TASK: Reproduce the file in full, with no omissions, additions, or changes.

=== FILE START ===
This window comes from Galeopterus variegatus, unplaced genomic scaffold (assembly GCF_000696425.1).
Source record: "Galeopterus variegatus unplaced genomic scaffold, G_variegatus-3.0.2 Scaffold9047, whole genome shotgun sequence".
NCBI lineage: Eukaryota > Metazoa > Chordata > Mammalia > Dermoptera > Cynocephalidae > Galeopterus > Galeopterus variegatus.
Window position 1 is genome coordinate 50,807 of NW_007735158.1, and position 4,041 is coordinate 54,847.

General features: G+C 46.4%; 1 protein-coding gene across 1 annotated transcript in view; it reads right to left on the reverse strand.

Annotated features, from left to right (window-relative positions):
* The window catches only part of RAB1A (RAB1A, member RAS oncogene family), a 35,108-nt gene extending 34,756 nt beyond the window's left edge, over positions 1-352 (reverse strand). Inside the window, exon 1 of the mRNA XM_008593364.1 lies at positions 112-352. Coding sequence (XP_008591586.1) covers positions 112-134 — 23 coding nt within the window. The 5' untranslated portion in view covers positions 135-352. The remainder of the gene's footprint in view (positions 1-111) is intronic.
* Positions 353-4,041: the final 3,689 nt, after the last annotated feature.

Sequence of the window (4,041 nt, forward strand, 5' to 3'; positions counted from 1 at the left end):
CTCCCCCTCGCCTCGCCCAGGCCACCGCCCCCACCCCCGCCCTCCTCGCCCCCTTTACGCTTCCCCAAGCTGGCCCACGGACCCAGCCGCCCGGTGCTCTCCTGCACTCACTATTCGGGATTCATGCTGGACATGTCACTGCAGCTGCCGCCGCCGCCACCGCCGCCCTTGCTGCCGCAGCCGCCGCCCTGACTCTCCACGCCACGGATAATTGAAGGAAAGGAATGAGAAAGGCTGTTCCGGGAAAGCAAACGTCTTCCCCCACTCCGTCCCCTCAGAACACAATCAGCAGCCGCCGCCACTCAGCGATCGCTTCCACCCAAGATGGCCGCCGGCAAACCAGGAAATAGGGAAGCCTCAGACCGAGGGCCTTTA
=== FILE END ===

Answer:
This window comes from Galeopterus variegatus, unplaced genomic scaffold (assembly GCF_000696425.1).
Source record: "Galeopterus variegatus unplaced genomic scaffold, G_variegatus-3.0.2 Scaffold9047, whole genome shotgun sequence".
NCBI lineage: Eukaryota > Metazoa > Chordata > Mammalia > Dermoptera > Cynocephalidae > Galeopterus > Galeopterus variegatus.
Window position 1 is genome coordinate 50,807 of NW_007735158.1, and position 4,041 is coordinate 54,847.

General features: G+C 46.4%; 1 protein-coding gene across 1 annotated transcript in view; it reads right to left on the reverse strand.

Annotated features, from left to right (window-relative positions):
* The window catches only part of RAB1A (RAB1A, member RAS oncogene family), a 35,108-nt gene extending 34,756 nt beyond the window's left edge, over positions 1-352 (reverse strand). Inside the window, exon 1 of the mRNA XM_008593364.1 lies at positions 112-352. Coding sequence (XP_008591586.1) covers positions 112-134 — 23 coding nt within the window. The 5' untranslated portion in view covers positions 135-352. The remainder of the gene's footprint in view (positions 1-111) is intronic.
* Positions 353-4,041: the final 3,689 nt, after the last annotated feature.

Sequence of the window (4,041 nt, forward strand, 5' to 3'; positions counted from 1 at the left end):
CTCCCCCTCGCCTCGCCCAGGCCACCGCCCCCACCCCCGCCCTCCTCGCCCCCTTTACGCTTCCCCAAGCTGGCCCACGGACCCAGCCGCCCGGTGCTCTCCTGCACTCACTATTCGGGATTCATGCTGGACATGTCACTGCAGCTGCCGCCGCCGCCACCGCCGCCCTTGCTGCCGCAGCCGCCGCCCTGACTCTCCACGCCACGGATAATTGAAGGAAAGGAATGAGAAAGGCTGTTCCGGGAAAGCAAACGTCTTCCCCCACTCCGTCCCCTCAGAACACAATCAGCAGCCGCCGCCACTCAGCGATCGCTTCCACCCAAGATGGCCGCCGGCAAACCAGGAAATAGGGAAGCCTCAGACCGAGGGCCTTTA